Erin Kaseda, Wendy Birmingham, Psychology
College is a time in which young adults face a large number of stressors, including academic adjustment, education and career planning, evolving family relationships, struggles with financial independence, dating and marriage, and exposure to new cultures and ideas.1 Previous studies have suggested that college students face high levels of stress, with 75% of college students reporting themselves as moderately stressed and 12% as highly stressed.2 Prolonged stress can have serious effects on both mental and physical health, including an increased likelihood of developing symptoms of depression and anxiety, decreased immune function, sleep disruption, poor cardiovascular health, increased body mass, and reduced physical activity.3 Multicultural and international students may be at increased risk for stress-related strain and illness.
Prior research has shown that acculturation (life changes that result from exposure to a different culture) can be a significant source of stress for multicultural and international college students.4 In addition to the typical stressors of college life, these students are often faced with learning new social norms both in and out of the classroom, cultural and language barriers, and perceived discrimination. Social support may serve as a buffer against the harmful effects of stress, with higher levels of perceived social support being correlated with decreased perceived stress5. Non-white and international students may have decreased social networks due to feelings of perceived racism, cultural barriers that may inhibit forming strong interpersonal relationships, and physical distance from family and former close friends.
In the present study, a small pilot sample of 20 participants’ data was collected. The purpose of this pilot study was exploratory – to broadly investigate a range of factors related to college adjustment and stress among students of all national and racial backgrounds in order to inform future directions of research. Of the 20 participants, three were non-white international students, two were white international students, six were non-white American students, and nine were white American students. Although the original study design restricted data collection to only female students, as some studies have suggested that women are more impacted by the quality of their social relationships than men, both male and female students were collected to provide the most inclusive look in this pilot investigation. The participants (mean age=20.9, 7 male) were all students enrolled at Brigham Young University at the time of their participation.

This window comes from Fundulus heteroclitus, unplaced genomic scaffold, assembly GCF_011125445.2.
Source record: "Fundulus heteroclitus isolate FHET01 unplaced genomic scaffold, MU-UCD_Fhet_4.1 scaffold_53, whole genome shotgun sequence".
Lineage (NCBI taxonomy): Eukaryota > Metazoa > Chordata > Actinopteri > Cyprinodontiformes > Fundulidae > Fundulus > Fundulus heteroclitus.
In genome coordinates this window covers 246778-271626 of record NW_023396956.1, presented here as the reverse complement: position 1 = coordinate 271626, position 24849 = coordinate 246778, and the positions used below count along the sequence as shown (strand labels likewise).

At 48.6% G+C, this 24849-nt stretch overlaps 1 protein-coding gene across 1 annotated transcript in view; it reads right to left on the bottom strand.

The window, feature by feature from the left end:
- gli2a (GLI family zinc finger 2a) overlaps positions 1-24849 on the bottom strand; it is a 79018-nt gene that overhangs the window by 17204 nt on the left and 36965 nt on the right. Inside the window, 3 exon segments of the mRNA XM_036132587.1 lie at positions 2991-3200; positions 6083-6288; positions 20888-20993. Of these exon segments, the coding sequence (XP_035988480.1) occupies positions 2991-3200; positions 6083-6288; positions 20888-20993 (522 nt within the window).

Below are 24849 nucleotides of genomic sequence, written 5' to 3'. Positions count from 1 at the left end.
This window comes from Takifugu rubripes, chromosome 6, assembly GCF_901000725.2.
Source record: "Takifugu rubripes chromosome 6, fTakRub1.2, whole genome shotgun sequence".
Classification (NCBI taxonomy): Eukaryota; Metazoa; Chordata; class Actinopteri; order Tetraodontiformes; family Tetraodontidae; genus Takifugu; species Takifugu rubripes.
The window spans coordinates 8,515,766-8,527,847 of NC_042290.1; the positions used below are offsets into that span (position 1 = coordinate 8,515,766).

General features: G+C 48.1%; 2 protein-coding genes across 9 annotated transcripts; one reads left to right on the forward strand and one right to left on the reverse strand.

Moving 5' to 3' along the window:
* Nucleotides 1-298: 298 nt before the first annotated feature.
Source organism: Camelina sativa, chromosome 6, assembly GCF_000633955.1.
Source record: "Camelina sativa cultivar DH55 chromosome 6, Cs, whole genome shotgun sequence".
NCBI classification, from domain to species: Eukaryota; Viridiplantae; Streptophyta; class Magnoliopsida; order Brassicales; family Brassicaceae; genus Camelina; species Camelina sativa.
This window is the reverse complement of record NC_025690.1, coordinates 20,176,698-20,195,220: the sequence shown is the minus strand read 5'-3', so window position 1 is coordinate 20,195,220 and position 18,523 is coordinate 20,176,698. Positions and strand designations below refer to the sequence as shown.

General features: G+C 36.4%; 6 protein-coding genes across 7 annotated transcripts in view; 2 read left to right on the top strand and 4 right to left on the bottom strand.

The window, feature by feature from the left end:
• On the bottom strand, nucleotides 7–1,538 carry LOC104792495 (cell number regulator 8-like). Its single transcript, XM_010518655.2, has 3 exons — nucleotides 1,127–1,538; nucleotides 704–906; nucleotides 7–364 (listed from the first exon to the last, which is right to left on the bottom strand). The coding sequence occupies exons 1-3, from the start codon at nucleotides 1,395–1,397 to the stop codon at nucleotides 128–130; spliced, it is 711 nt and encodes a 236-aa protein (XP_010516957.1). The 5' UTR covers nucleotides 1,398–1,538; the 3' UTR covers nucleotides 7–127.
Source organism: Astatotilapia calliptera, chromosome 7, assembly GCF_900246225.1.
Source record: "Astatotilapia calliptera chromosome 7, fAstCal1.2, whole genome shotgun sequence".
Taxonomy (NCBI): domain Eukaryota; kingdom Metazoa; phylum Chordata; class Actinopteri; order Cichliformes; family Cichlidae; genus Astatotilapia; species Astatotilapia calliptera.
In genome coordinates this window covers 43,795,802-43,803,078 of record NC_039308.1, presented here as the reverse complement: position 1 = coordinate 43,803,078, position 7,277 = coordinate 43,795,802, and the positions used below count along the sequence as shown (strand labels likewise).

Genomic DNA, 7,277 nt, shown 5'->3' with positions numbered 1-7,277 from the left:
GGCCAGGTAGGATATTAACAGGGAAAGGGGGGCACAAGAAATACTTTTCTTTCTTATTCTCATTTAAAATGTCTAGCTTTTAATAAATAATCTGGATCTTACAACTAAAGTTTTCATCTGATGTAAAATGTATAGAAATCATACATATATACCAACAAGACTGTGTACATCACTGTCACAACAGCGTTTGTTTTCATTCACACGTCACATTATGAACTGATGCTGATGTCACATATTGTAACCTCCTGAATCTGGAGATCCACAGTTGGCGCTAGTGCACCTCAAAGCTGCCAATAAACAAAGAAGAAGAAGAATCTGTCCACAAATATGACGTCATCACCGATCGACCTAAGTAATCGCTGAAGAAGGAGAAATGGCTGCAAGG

Subjects participated in several short surveys to assess stress levels and general overall health, and then completed a 15-45 minute interview discussing social relationships, cultural identity, and adjustment to college life. These interviews were semi-structured with a moderator guide aimed to encompass a broad range of social relationships including family, friend, work, academic, and extracurricular relationships and to discuss the participants’ own perceptions of their cultural identity, experiences regarding their cultural identities while enrolled as students, and the factors that made their adjustment to college easier or more difficult. Additionally, twelve of the twenty participants opted to participate in a six hour ambulatory blood pressure assessment, where blood pressure readings were taken every 20 minutes and information on who the participant was interacting with was gathered at each blood pressure reading.